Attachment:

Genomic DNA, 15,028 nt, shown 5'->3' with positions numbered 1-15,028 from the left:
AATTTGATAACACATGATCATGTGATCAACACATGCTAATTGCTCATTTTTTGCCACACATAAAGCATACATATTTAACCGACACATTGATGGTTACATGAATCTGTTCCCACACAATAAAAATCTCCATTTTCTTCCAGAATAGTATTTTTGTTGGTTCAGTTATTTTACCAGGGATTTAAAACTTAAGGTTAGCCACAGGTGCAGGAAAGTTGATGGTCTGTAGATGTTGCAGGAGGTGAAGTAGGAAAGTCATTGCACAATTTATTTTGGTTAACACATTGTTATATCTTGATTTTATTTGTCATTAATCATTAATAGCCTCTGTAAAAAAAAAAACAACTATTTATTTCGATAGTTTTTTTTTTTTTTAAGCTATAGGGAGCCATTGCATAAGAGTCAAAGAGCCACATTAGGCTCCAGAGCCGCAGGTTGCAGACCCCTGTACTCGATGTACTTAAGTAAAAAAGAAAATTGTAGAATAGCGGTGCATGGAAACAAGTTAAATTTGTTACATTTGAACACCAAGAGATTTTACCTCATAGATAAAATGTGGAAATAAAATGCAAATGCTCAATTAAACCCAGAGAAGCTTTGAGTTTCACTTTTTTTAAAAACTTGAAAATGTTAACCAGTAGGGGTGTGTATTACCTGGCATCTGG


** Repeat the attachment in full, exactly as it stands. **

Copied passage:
Genomic DNA, 15,028 nt, shown 5'->3' with positions numbered 1-15,028 from the left:
AATTTGATAACACATGATCATGTGATCAACACATGCTAATTGCTCATTTTTTGCCACACATAAAGCATACATATTTAACCGACACATTGATGGTTACATGAATCTGTTCCCACACAATAAAAATCTCCATTTTCTTCCAGAATAGTATTTTTGTTGGTTCAGTTATTTTACCAGGGATTTAAAACTTAAGGTTAGCCACAGGTGCAGGAAAGTTGATGGTCTGTAGATGTTGCAGGAGGTGAAGTAGGAAAGTCATTGCACAATTTATTTTGGTTAACACATTGTTATATCTTGATTTTATTTGTCATTAATCATTAATAGCCTCTGTAAAAAAAAAAACAACTATTTATTTCGATAGTTTTTTTTTTTTTTAAGCTATAGGGAGCCATTGCATAAGAGTCAAAGAGCCACATTAGGCTCCAGAGCCGCAGGTTGCAGACCCCTGTACTCGATGTACTTAAGTAAAAAAGAAAATTGTAGAATAGCGGTGCATGGAAACAAGTTAAATTTGTTACATTTGAACACCAAGAGATTTTACCTCATAGATAAAATGTGGAAATAAAATGCAAATGCTCAATTAAACCCAGAGAAGCTTTGAGTTTCACTTTTTTTAAAAACTTGAAAATGTTAACCAGTAGGGGTGTGTATTACCTGGCATCTGG